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Fresh Orange Sherbet

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“Unlike ice cream, store-bought sherbet is usually third-rate. If you want a really good fruit sherbet, do you have to make it yourself? YES! If using a canister-style ice cream machine, freeze the canister for at least 12 hours or, preferably, overnight. If the canister is not thoroughly frozen, the sherbet will not freeze beyond a slushy consistency. For the freshest, purest orange flavor, use freshly squeezed unpasteurized orange juice (either store-bought or juiced at home). Pasteurized fresh-squeezed juice makes an acceptable though noticeably less fresh-tasting sherbet. Do not use juice made from concentrate, which has a cooked and decidedly unfresh flavor. Vodka can be substituted for the Triple Sec, but I prefer the citrus flavor of the Triple Sec. Prep time includes juice chilling time. Adapted from Cook's Illustrated (America's Test Kitchen.”
3hrs 50mins
1 quart

Ingredients Nutrition


  1. Process zest, sugar, and salt in food processor until damp, ten to fifteen 1-second pulses. With machine running, add orange juice and lemon juice in slow, steady stream; continue to process until sugar is fully dissolved, about 1 minute.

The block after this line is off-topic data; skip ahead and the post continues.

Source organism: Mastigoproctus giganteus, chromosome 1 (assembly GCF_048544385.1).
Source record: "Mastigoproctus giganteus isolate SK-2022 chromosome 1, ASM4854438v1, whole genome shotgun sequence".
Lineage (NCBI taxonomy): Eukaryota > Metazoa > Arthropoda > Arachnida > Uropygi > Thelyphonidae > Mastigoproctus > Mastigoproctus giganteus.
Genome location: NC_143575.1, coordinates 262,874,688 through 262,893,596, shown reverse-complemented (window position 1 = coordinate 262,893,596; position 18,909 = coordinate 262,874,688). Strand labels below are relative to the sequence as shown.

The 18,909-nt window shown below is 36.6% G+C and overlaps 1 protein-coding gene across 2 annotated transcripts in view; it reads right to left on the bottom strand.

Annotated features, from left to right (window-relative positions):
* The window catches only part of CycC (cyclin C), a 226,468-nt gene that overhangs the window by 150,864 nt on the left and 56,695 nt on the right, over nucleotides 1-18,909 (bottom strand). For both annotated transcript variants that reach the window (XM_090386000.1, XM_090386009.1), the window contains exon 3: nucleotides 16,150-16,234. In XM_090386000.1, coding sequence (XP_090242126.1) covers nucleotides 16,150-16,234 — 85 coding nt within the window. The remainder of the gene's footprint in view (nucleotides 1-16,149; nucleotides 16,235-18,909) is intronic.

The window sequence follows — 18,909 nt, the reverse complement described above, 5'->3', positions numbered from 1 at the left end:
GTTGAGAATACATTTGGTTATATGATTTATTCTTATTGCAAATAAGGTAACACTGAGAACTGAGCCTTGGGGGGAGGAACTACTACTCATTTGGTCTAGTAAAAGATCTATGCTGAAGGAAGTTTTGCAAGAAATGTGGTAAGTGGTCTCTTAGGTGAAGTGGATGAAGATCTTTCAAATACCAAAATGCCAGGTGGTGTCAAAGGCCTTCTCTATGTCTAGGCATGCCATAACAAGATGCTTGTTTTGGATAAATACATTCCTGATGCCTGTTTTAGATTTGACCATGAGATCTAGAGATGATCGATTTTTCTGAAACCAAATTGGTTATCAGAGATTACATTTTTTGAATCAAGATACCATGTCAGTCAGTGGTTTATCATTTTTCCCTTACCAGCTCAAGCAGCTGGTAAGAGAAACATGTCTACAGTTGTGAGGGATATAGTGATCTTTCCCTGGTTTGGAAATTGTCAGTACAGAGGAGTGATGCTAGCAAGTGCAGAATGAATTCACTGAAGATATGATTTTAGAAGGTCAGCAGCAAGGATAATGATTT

2. Strain mixture through nonreactive fine-mesh strainer into medium bowl; stir in Triple Sec, then cover with plastic wrap and chill in freezer until very cold, about 40 degrees, 30 to 60 minutes. (Alternatively, set bowl over larger bowl containing ice water.) Do not let mixture freeze.
  3. When mixture is cold, using whisk, whip cream in medium bowl until soft peaks form. Whisking constantly, add juice mixture in steady stream, pouring against edge of bowl. Immediately start ice cream machine and add juice/cream mixture to canister; churn until sherbet has texture of soft-serve ice cream, 25 to 30 minutes.
  4. Remove canister from machine and transfer sherbet to storage container; press plastic wrap directly against surface of sherbet and freeze until firm, at least 3 hours. (Can be wrapped well in plastic wrap and frozen for up to one week.) To serve, let sherbet stand at room temperature until slightly softened and instant-read thermometer inserted into sherbet registers 12 to 15 degrees.

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